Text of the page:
What Are The Legal Defenses And Penalties Of Possession While Armed_ (2)

Having drugs on your person while carrying a firearm is a serious crime under California’s state Health and Safety Code (H&SC) 11370.1. It’s considered a felony, and so the punishments can be as severe as: 

  • A maximum of four up to years in state prison.
  • A possible fine that can have a maximum threshold of $10,000. 

It’s worth noting that there are also serious collateral consequences to a California felony conviction. Some of the most serious ones include: 

  • A lifetime ban on possessing or owning any weapon, and
  • A requirement to disclose the conviction when applying for jobs.
Possible Legal Defenses That You Can Use in Court 

As already mentioned, this is considered to be a severe offense. Fortunately, there are a lot of different defenses to convictions that fall under California’s state H&SC 11370.1. 

Some are more general legal defenses that can apply to many cases, while others apply specifically to this code. It’s up to your lawyer to decide which ones are applicable to your particular conviction. They can include: 

  • You didn’t know you had the drugs,
  • The controlled substances weren’t yours,
  • You knew that the drugs were there, but you were unaware that those are, in fact, drugs,
  • The firearm wasn’t loaded,
  • You didn’t know you had a gun,
  • The gun and drugs were discovered while the police were performing an illegal search.
Related California Offense You Can Get Charged With
California’s Health and Safety Code (H&SC) 11350 - possession of drugs 

A drug is a term that has a more general meaning under Code 11350 than it has according to the state’s H&SC Code 11370.1. When discussing this code, a “drug” is a term that refers to a chemical or a controlled substance that’s under government regulation in terms of use, possession, and manufacture.

Along with the well-known heroin, cocaine, PCP, and methamphetamine, controlled substances also include: 

  • peyote
  • hallucinogenic substances, like LSD, 
  • Oxycontin, 
  • ketamine,
  • Vicodin, 
  • codeine,
  • barbiturates, and
  • Fentanyl.

Having any of those drugs (besides GHB) under California law is considered a felony. And for it, you can suffer serious consequences such as:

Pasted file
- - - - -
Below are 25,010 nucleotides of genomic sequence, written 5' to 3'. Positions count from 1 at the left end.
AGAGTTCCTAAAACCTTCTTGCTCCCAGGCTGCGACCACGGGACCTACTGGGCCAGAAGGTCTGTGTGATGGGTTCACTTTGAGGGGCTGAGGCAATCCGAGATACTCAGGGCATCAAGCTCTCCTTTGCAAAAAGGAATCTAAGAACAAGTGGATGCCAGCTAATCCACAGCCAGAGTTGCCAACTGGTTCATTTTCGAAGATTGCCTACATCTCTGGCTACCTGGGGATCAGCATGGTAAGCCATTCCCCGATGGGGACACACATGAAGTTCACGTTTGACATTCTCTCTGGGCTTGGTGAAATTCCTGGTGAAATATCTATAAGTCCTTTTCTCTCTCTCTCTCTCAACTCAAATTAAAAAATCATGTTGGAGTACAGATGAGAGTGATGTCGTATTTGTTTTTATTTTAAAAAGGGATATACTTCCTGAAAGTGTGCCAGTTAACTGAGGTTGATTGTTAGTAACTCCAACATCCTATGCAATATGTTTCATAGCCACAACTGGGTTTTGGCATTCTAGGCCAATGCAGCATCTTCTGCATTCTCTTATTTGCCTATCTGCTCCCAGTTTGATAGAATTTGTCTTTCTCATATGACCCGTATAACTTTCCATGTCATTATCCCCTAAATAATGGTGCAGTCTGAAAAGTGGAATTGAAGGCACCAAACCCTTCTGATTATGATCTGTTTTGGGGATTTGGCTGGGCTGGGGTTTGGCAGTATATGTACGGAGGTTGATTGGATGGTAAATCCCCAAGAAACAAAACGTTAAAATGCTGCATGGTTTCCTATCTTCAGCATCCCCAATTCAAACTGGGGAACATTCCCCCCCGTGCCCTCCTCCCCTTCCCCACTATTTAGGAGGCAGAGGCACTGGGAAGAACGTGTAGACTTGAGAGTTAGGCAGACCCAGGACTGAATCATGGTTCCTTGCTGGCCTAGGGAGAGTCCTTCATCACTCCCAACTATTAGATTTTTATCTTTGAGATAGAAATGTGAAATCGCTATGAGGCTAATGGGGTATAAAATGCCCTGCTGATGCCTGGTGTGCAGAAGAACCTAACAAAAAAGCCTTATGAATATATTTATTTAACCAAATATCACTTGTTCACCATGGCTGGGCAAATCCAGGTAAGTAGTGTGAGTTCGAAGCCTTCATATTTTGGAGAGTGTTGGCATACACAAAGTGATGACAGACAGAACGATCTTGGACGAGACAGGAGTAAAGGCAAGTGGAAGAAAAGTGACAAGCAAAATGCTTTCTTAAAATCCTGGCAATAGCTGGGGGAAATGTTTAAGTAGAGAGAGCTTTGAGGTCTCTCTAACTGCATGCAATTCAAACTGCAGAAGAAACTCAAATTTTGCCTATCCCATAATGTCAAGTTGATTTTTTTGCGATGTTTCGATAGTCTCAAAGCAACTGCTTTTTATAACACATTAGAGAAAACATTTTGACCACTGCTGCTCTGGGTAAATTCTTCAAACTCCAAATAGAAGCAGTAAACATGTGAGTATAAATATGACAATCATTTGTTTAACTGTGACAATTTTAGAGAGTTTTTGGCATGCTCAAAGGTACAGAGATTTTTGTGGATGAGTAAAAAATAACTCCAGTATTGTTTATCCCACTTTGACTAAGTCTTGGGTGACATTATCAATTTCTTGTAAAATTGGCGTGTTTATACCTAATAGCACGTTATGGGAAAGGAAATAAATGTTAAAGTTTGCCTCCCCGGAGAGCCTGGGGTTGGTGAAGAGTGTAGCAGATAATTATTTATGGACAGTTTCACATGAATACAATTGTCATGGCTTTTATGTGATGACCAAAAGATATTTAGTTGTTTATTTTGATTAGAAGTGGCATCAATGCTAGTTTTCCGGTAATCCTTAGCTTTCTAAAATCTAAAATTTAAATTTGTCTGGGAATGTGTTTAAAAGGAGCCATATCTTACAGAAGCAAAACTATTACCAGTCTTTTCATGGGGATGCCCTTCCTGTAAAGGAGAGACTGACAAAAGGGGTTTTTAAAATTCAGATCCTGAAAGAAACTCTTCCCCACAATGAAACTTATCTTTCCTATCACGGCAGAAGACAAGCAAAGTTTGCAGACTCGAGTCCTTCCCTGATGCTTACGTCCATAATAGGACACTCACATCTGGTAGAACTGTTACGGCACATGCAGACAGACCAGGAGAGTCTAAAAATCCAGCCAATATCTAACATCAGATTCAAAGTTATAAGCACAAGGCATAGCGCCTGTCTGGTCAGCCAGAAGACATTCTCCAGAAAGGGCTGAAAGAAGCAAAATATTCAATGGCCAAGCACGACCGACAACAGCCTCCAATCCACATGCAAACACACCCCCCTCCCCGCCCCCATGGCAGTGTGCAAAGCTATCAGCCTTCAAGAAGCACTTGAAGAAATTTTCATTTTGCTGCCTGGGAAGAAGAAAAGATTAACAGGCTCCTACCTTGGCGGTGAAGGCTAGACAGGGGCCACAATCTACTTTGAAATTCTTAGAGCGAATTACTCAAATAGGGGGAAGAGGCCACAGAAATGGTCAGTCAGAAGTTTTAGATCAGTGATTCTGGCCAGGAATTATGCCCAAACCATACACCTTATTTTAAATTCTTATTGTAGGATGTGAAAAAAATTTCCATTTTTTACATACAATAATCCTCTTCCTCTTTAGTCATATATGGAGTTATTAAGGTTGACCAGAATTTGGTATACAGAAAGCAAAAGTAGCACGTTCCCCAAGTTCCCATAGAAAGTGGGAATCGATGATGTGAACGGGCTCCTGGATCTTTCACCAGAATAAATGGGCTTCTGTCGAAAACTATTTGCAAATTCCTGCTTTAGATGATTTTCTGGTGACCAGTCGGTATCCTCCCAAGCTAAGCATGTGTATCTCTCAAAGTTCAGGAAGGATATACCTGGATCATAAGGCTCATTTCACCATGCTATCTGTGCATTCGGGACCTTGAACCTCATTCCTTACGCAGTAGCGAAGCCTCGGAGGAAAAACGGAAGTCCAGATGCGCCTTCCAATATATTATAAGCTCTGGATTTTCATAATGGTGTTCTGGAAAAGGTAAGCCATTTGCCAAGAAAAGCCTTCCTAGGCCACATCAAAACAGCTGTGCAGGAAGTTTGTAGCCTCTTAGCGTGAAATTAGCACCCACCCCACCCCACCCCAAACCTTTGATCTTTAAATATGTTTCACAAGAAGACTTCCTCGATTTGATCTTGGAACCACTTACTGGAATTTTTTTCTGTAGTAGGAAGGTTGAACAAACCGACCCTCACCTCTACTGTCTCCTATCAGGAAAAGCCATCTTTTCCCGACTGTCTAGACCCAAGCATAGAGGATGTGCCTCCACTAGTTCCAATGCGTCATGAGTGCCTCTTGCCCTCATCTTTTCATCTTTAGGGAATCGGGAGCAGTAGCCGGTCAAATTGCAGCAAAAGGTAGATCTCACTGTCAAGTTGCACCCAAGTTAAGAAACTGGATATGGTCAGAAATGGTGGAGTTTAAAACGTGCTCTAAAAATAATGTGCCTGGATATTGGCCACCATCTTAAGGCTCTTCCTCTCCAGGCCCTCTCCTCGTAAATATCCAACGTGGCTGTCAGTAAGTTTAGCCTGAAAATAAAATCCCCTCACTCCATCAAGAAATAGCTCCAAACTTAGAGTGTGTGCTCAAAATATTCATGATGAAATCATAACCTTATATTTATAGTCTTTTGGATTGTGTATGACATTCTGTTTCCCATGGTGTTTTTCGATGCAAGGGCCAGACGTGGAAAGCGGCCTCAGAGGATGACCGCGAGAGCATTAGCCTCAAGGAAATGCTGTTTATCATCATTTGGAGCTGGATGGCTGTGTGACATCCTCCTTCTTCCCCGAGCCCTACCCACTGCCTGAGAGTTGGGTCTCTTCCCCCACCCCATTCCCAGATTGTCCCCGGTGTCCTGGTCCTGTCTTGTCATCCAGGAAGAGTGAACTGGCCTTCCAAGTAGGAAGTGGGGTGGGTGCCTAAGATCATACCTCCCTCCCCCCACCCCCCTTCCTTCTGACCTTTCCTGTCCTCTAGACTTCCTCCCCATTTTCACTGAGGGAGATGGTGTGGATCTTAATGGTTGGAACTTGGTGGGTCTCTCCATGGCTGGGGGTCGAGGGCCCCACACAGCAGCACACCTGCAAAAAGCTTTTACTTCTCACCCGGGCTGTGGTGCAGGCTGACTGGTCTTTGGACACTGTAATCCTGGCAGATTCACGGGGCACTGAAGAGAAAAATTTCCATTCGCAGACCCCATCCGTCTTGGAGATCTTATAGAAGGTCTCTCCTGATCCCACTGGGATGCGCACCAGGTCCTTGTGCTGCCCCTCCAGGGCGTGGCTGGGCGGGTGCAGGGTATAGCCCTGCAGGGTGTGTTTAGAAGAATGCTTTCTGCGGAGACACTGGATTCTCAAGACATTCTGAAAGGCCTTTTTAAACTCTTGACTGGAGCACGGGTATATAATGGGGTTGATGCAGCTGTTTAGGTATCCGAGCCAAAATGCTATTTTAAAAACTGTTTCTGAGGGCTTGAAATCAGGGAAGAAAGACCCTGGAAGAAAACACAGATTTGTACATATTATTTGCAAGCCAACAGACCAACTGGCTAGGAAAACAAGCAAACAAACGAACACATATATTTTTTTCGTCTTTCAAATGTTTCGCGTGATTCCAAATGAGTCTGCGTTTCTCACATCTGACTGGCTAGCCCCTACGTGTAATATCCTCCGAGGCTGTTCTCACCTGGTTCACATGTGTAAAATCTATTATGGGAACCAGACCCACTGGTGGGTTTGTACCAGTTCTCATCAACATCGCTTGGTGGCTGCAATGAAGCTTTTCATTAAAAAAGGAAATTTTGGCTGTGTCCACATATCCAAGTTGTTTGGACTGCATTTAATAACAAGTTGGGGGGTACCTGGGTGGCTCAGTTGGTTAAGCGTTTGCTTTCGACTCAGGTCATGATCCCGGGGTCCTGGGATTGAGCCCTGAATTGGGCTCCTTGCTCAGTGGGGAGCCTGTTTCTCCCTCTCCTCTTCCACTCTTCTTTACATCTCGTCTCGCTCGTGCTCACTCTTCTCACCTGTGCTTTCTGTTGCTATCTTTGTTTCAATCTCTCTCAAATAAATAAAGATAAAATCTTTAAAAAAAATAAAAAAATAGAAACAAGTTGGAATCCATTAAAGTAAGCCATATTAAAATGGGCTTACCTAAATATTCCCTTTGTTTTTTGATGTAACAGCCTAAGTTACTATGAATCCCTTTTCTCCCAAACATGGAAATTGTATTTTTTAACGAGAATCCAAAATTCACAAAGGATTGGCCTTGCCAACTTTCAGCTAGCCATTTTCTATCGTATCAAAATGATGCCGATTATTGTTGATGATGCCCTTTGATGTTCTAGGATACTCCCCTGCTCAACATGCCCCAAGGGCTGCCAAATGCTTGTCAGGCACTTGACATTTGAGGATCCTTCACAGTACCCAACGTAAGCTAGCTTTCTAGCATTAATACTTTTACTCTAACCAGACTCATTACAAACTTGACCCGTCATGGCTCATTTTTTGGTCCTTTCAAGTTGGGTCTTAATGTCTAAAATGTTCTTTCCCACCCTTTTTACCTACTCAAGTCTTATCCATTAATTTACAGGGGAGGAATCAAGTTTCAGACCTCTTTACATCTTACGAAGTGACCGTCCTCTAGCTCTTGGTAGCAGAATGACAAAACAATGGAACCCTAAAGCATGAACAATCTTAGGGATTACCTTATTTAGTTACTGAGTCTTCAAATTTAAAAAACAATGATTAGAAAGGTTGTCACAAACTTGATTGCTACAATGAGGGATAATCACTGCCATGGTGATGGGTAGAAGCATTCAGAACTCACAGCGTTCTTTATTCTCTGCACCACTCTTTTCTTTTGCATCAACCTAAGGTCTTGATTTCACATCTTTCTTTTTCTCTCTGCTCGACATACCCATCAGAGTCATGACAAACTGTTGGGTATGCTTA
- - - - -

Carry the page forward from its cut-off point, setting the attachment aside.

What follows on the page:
• a fine of up to $1,000.
  • Sixteen months, or 2 to 3 years in a state county jail. 
  • felony probation

On the other hand, possessing the drug GHB and similar drugs is a “wobbler” offense. And so, the consequences are a lot less severe:  

  • Up to a year in a state county jail.
  • misdemeanor probation
  • $1,000 in fines.
Carrying a Hidden Firearm: Penal Code 25400 PC

Knowingly carrying a hidden firearm with you in a motor vehicle is a crime according to California’s Penal Code 25400 PC. However, if you have the right to own a firearm, you can have in your possession a hidden firearm when in: 

  • A business that you own.
  • A home that you own. 

If there aren’t any circumstances, carrying a hidden firearm is considered to be a misdemeanor. And so the penalties you may suffer include: 

  • A fine of no more than $1,000.
  • Up to a year in jail. 

With that said, on specific occasions, carrying a hidden firearm could potentially become a felony or “wobbler offense”. For example:

  • When you’ve had previous convictions of a firearm offense,
  • When you’re a part of a criminal gang,
  • When you don’t have the right to control the gun/firearm,
  • When you’re not allowed to own or possess a gun under this penal code.
  • You’re banned from keeping or owning a gun because of a previous offense you committed.

In such cases, you can be punished with:

  • Anywhere from 16 months to 3 years in one of California’s state prisons.
  • A fine that can go as high as $10,000. 

Regardless of the classification of the offense, it is important that you seek the assistance of competent legal counsel to help you best understand your legal defense while identifying an outcome that best minimizes your risk. We here at the H Law group patiently await your call.

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